Issue Date: February 3, 2006
Exploring far-flung cultures
Albert Brooks goes to India in 'Looking for Comedy in the Muslim World'; 'The New World' weaves a poem about the origins of America
By JOSEPH CUNNEEN
Looking for Comedy in the Muslim World, the new film by Albert Brooks, shows the comedian being recruited by the government -- former Sen. Fred Thompson of Tennessee, playing himself -- to find out what makes Muslims laugh. The implication is that this might be more helpful than employing military force.
When Sony Pictures, which regularly enrages citizens of Middle Eastern countries with material full of sex, violence and materialism, refused to release the movie, Mark Gill, the head of Warner Independent Pictures, decided that they should make it available. After seeing it, he said, Albert makes fun of himself and America, not anybody else. Mr. Brooks hoped he might accomplish something if I could get five Muslims, six Hindus and maybe three Jews to laugh for 90 minutes. The problem is that the film gets its chief fun out of exposing the comedians self-absorption, and we dont laugh that long.
This doesnt mean there arent amusing moments. Mr. Brooks, flabbergasted that he is supposed to deliver a 500-page report on what makes Muslims laugh, is deeply touched when promised the Medal of Freedom for his work; he is even told that President Bush, who is behind the project, has a pretty darn good sense of humor.
Mr. Brooks gets minimal support from his State Department assistants, who accompany him to India but can only find him a tiny office in a building full of outsourced call banks. After conducting a few farcical interviews with would-be secretaries who cannot type (and would prefer to work for Mel Gibson), he finally locates the charmingly naive Maya (Sheetal Sheth), who takes notes as he asks a few hapless Indians what makes them laugh. She even praises his New Delhi comedy concert, where Mr. Brooks appears in absurd native garb and tries to explain improvisation to a profoundly unresponsive audience.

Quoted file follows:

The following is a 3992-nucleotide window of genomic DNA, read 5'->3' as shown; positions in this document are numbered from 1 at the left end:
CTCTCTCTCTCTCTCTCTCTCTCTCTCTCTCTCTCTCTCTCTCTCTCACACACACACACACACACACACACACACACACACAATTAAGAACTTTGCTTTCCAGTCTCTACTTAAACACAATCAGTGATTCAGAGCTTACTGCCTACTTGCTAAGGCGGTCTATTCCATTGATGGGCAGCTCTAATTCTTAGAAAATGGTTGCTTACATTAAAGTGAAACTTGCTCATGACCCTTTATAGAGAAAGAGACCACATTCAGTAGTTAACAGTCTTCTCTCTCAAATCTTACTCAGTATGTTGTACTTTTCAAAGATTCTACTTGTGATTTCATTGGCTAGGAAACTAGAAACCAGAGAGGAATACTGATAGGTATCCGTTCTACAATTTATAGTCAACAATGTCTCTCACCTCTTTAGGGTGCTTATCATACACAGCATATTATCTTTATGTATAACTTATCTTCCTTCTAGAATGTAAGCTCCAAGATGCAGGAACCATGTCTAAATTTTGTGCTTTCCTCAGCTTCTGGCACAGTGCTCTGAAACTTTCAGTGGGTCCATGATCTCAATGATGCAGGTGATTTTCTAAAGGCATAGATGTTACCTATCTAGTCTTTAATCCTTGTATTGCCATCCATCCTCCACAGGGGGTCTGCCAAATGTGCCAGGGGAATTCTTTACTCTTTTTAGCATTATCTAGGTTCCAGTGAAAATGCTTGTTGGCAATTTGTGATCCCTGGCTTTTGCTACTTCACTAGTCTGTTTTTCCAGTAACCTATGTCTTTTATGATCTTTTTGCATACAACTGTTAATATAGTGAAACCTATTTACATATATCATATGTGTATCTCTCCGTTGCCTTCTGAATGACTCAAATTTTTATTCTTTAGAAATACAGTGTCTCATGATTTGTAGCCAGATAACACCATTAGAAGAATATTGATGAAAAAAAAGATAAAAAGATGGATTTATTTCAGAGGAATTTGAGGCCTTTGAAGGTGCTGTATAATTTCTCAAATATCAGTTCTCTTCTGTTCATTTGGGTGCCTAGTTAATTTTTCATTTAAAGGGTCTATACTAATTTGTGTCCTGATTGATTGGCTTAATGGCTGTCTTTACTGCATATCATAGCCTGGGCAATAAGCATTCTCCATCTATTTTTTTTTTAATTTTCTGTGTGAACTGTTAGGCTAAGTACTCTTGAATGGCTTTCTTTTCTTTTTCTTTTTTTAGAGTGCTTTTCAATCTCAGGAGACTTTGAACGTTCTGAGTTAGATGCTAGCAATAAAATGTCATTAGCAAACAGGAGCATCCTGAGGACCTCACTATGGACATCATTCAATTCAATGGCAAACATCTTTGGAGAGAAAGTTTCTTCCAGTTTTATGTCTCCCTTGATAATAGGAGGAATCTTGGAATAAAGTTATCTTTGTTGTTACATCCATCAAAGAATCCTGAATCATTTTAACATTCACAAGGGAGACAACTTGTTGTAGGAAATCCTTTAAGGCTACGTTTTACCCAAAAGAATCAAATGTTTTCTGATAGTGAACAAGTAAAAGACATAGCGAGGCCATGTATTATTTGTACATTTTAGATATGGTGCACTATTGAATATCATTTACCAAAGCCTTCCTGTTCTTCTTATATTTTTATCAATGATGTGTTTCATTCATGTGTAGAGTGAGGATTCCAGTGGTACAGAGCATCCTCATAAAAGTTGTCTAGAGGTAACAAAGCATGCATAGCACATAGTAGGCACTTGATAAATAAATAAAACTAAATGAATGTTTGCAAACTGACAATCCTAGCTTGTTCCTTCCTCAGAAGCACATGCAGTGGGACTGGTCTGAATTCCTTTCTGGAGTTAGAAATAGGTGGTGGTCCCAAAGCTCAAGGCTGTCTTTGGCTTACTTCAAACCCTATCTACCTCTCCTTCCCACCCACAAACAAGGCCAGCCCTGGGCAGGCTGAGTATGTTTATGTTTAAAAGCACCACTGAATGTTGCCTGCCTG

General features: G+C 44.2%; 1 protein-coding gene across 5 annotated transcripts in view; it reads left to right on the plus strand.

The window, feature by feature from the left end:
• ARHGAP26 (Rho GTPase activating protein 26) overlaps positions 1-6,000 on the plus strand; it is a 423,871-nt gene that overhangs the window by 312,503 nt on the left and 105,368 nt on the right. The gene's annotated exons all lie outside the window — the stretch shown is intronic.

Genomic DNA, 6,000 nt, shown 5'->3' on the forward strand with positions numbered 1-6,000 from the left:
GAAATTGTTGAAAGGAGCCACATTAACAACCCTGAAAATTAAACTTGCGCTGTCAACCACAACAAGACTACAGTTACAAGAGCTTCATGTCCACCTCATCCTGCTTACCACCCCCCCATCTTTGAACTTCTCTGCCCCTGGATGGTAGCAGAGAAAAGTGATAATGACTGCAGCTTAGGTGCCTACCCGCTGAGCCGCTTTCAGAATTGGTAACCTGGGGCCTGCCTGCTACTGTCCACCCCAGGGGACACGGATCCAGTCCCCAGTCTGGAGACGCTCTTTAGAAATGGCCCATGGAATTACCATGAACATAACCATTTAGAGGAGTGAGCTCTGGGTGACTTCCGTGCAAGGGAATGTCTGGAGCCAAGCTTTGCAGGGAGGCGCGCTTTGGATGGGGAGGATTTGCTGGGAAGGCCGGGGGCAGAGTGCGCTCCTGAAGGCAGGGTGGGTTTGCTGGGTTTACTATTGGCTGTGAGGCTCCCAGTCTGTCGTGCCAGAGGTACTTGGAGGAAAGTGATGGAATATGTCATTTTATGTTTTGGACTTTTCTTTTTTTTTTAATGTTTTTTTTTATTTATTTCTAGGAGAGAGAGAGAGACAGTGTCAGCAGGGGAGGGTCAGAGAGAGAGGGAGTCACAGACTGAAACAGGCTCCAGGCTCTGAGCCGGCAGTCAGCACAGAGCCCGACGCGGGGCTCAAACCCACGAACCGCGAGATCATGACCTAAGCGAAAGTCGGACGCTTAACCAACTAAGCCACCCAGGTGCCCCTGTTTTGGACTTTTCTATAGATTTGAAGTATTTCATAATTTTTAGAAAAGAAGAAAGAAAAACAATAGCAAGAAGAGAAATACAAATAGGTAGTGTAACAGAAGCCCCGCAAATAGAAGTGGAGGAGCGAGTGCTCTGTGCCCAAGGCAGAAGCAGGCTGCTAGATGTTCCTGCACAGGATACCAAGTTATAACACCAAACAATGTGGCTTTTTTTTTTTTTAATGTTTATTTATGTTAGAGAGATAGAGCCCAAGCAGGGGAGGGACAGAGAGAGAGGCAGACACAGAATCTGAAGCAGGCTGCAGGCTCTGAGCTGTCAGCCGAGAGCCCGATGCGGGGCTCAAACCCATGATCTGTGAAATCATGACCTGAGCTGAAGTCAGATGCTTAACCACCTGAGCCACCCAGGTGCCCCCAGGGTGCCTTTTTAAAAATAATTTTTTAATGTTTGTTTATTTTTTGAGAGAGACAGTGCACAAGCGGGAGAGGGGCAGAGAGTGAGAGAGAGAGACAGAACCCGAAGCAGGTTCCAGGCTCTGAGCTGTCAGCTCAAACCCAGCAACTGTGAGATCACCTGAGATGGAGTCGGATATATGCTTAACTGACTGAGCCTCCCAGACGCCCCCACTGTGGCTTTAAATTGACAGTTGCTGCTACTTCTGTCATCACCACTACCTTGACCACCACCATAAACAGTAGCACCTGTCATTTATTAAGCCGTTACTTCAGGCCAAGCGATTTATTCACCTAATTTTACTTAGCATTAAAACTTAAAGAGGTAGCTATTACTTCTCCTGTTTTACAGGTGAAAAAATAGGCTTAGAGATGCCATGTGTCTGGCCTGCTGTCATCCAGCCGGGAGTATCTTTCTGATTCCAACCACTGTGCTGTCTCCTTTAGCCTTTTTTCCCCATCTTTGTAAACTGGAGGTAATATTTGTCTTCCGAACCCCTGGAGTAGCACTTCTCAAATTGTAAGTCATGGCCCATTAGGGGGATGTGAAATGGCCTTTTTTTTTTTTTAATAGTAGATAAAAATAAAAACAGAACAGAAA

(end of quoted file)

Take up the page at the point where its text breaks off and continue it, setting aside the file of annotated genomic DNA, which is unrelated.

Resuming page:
Summoned to meet the top brass of Aljazeera, Mr. Brooks thinks theyre interested in his search for Muslim comedy; they only want him for a TV sitcom in which a Jew will be the butt of jokes. His wife encourages him to consider the offer and bring home some good photos.
Strangely enough, though The New York Times runs a story on Muslim comedians every few months, the only comedy Mr. Brooks finds comes with the help of Pakistani hashish. Basically, the movies dry humor grows out of exposing Mr. Brooks as a nerd. Its inoffensive but soon runs out of steam.
The New World is a new film by Terrence Malick, whose career took off with the self-assured Badlands (1973). A work of astonishing beauty that retells the story of Pocahontas, The New World opened on Christmas to qualify for Academy Award nomination. It has been cut 15 minutes. Still too long, it is now playing nationally.
Mr. Malick took an independent attitude to Hollywood from the start, emphasizing artistry over narrative. When birds take flight in The New World, we feel something important is taking place, but the directors constant use of interior monologue in scenes between Pocahontas (Qorianka Kilcher) and Captain John Smith (Colin Farrell) becomes tiresomely arty.
Some reviewers have been hard on Mr. Malick for choosing such a familiar story, one that had even been used by Disney. But 15-year-old Ms. Kilcher is so spontaneous and bewitching, convincing her father to spare Smith after he is captured trying to arrange trade with the Indians, that few will complain. The chaste courtship between Pocahontas and Smith goes on too long, but one hardly tires of the young girls graceful movements. Mr. Farrell is convincing as the independent adventurer who comes to appreciate the Indian paradise: They have no jealousy, no sense of possession.
Her father exiles Pocahontas for giving the colonists seed for planting corn (which means they can stay), and Smith breaks her heart by accepting an assignment to go north in search of a passage to the East. Things become less interesting as John Rolfe (Christian Bale) tries to comfort the abandoned exile. She finally marries him when she believes Smith is dead, and soon finds comfort in a baby boy.
Apparently there is an historical basis for bringing a westernized Pocahontas to England along with her husband and little boy, where she is feted by royalty. We see stately homes and beautiful gardens, but things dont pick up until the reunion scene between Smith and Pocahontas, followed by her decision to return to America with the faithful Rolfe.
What one remembers of The New World is not the plot, but photographer Emmanuel Lubezkis rhapsodic shots of sky, trees and water and the easy movements of Ms. Kilcher as she tries to commune with the spirit of her dead mother.
Joseph Cunneen is NCRs regular movie reviewer. His e-mail is SCUNN24219@aol.com.
National Catholic Reporter, February 3, 2006
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